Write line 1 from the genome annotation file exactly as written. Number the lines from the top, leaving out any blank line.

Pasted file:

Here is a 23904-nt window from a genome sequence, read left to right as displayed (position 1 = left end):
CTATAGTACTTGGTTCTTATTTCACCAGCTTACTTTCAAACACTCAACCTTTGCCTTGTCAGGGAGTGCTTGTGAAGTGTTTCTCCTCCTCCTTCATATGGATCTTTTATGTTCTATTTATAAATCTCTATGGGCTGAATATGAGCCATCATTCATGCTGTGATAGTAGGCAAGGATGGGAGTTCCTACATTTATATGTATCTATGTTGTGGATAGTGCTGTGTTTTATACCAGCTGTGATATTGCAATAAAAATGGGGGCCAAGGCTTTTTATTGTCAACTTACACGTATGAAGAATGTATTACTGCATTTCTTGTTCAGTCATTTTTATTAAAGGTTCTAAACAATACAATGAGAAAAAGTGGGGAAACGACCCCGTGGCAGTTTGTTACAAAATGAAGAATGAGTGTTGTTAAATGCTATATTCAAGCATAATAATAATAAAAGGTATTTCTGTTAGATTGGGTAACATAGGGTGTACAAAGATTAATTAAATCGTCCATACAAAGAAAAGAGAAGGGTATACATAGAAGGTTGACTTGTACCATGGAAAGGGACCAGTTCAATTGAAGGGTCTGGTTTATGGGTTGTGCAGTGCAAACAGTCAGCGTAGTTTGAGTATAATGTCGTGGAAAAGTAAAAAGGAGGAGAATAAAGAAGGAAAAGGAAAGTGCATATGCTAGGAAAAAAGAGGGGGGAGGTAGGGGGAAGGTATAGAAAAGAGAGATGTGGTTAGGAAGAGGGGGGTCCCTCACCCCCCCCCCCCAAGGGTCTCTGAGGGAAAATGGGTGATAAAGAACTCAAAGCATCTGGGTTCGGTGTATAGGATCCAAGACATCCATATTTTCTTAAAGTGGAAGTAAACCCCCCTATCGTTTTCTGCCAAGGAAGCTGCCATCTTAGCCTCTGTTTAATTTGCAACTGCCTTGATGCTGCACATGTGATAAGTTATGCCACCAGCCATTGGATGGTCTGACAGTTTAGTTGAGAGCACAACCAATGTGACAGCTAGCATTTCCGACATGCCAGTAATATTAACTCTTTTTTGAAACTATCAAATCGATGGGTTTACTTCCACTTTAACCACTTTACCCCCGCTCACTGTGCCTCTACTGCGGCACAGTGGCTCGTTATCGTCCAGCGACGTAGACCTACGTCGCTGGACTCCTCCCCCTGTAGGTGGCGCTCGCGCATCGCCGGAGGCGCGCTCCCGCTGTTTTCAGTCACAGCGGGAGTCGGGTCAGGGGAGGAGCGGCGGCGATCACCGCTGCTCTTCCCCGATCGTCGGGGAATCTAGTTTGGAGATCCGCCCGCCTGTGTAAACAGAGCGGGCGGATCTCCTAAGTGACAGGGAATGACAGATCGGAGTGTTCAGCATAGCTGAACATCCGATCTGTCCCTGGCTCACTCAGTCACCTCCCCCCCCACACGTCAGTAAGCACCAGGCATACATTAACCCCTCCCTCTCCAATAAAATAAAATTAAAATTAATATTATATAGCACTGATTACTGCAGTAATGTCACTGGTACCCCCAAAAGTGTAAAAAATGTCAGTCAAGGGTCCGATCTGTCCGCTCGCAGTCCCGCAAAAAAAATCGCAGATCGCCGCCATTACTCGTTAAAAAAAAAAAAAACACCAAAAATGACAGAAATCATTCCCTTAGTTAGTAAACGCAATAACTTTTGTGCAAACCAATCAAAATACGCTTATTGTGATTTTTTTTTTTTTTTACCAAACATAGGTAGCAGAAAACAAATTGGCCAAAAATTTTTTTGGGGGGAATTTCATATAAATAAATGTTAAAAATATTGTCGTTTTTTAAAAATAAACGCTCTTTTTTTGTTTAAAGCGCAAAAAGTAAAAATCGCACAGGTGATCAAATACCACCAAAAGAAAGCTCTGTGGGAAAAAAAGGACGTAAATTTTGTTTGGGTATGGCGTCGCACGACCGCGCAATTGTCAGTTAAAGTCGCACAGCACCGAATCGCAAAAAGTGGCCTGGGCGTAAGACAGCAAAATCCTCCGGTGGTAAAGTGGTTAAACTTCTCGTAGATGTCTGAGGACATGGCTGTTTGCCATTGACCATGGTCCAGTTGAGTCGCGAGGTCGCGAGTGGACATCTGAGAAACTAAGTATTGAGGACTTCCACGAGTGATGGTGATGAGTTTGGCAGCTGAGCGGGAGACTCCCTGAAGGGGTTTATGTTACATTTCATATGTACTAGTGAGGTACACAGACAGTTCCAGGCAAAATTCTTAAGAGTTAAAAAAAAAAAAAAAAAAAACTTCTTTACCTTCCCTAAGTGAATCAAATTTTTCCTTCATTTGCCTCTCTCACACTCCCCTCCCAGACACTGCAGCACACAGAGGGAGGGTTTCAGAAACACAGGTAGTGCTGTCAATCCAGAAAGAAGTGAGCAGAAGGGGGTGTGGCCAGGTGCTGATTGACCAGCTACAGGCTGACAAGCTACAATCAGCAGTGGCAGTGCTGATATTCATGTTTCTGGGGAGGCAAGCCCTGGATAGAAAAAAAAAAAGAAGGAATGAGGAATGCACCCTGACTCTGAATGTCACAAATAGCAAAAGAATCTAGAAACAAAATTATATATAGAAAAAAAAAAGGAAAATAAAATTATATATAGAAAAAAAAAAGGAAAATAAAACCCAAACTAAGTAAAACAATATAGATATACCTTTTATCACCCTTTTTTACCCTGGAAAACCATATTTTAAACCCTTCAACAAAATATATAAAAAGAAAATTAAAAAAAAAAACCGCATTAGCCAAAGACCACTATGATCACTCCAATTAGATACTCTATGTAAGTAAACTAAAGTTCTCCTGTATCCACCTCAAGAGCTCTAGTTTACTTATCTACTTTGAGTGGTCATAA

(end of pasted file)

Here is a 23904-nt window from a genome sequence, read left to right as displayed (position 1 = left end):